We will not forget the origin of Chelsea's strength – the wealth provided to Roman Abramovich by the vicious carve-up of the Soviet Union's natural resources.
But Mourinho rules.
We may also not forget the ugly side of his character – the Tito Vilanova incident is always there – but Mourinho brings a beauty of his own to the game. He brings the beauty of certainty.
It must be a universal feeling among fans that Jose Mourinho arriving at their club would bring an immediate improvement. This applies as much to York City as Manchester City. It is hard to imagine City undergoing their current malaise with Mourinho in charge.
One reason is that Mourinho would have bought, if not “better”, then more appropriately in the last two transfer windows. His alleged rivals are guilty of unnecessary or unbalanced spending. Did Arsenal need Sanchez more than a new centre-half? Do United not need a commanding midfielder more than Falcao? Why did Liverpool buy Mario Balotelli? And is €40 million a justified fee for City’s Eliaquim Mangala?
Mourinho has instead addressed the chemistry of his team, altering the specifics rather than re decorating the lab.
In the summer he sold David Luiz and Romelu Lukaku for €85 million and acquired Cesc Fabregas and Diego Costa for €77 million.
Last January Mourinho sold Juan Mata for €46 million and bought Nemanja Matic for €26 million. It meant that during the international break Chelsea were able to declare a profit.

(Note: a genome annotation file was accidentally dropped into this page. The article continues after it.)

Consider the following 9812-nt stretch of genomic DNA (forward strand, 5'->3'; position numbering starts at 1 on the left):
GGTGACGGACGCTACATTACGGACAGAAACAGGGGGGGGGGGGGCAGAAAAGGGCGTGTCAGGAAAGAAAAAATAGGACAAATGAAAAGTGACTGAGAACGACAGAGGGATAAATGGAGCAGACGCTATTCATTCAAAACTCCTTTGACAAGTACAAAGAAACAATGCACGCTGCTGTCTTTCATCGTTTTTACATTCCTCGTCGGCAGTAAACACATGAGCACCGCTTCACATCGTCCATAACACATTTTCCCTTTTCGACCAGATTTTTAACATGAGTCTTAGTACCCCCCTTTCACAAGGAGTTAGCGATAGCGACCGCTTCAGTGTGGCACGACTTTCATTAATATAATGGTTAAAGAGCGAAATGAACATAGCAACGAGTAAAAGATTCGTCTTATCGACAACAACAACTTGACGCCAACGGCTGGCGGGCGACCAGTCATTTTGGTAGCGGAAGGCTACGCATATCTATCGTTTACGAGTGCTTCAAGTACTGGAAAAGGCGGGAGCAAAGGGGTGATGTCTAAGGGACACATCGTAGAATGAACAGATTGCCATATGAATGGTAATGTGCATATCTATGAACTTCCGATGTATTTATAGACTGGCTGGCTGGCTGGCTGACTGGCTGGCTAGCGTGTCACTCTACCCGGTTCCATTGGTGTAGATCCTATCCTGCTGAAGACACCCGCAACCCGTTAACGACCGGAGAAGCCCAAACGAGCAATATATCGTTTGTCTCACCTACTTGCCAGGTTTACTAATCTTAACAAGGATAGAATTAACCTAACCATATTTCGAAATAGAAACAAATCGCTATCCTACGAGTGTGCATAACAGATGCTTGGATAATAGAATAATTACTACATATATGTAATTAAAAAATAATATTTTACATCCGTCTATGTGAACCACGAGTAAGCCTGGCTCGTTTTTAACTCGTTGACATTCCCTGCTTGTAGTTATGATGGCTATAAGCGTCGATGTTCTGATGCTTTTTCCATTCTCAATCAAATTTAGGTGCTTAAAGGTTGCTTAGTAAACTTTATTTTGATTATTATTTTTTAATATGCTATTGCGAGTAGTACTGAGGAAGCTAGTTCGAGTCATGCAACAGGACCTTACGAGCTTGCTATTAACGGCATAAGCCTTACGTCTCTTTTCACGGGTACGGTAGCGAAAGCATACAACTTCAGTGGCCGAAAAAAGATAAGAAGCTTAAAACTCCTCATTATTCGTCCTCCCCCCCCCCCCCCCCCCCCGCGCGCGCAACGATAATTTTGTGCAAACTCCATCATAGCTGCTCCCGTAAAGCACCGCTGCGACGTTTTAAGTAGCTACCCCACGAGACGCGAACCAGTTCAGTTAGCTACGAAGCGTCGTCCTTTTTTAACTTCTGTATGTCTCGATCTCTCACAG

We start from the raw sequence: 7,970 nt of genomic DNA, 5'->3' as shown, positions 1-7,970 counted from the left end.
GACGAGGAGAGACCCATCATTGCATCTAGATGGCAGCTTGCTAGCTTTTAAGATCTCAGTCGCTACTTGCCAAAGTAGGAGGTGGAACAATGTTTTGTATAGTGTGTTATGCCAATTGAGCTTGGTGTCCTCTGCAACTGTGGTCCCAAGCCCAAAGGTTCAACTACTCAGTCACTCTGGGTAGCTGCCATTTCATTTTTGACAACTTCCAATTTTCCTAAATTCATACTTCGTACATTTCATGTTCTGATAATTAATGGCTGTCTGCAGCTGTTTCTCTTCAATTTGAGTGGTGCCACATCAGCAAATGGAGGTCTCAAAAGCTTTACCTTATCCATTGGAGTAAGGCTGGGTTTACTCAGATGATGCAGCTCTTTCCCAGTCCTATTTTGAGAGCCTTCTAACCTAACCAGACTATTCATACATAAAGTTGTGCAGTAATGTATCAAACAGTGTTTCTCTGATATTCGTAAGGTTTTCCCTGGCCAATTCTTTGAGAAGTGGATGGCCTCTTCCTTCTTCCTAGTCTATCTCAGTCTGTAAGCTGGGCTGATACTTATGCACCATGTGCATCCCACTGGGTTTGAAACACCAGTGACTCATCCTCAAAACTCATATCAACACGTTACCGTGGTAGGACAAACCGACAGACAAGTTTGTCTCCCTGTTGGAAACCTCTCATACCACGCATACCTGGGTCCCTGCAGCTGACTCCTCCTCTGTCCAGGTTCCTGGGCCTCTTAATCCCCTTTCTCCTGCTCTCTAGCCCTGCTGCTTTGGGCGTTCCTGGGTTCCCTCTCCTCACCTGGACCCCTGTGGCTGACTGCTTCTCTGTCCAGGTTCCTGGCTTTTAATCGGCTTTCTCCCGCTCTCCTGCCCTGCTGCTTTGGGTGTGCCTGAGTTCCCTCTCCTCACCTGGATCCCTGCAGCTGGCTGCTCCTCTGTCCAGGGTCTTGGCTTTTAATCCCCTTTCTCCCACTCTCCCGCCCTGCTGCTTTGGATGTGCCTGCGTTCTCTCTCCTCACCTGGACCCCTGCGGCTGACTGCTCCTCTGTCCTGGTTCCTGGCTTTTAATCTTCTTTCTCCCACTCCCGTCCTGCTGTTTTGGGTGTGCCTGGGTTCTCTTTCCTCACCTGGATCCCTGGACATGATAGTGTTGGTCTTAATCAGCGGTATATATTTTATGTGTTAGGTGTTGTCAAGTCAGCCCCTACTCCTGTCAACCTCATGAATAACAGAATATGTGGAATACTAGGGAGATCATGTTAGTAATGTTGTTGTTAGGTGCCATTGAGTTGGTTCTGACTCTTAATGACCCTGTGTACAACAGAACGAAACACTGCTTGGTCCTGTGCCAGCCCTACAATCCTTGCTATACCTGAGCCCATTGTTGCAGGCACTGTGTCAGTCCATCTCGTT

At 51, Mourinho has plenty behind him and much in front. He still has the ability to antagonise through arrogance, yet his self-analysis is stripped of conceit, at least sometimes.
In a recent interview, Mourinho said of his team’s evolution since his return to Stamford Bridge 17 months ago: “We had certain limitations in the team in terms of tactical qualities, technical qualities, and we were aware of that. My style of leadership is not a style. I try to have a leadership that is adapted to the reality.”
In other words, he saw what was wrong and fixed it. Some could call this pragmatism and would downgrade the significance of what Mourinho did, and does, with that description. Others might call it common sense, and again seek to downplay the ability on show.
But as the poet said: “Common sense is genius dressed in its working clothes.”
Brian Clough is often used as the English comparison for Mourinho, but actually there is something of the Bob Paisley about him: the brilliant fixer, the deft manipulator of talent. There can be no higher compliment.
Today, against West Brom, is Chelsea’s first home game since beating QPR on November 1st. After it, Mourinho complained of the lack of atmosphere at Stamford Bridge – “playing here is like playing in an empty stadium”.
He is in a position to comment. At other grounds fans would be bouncing and wailing with glee to have someone who brought such certainty to performance, while rival clubs flounder, 11 games in.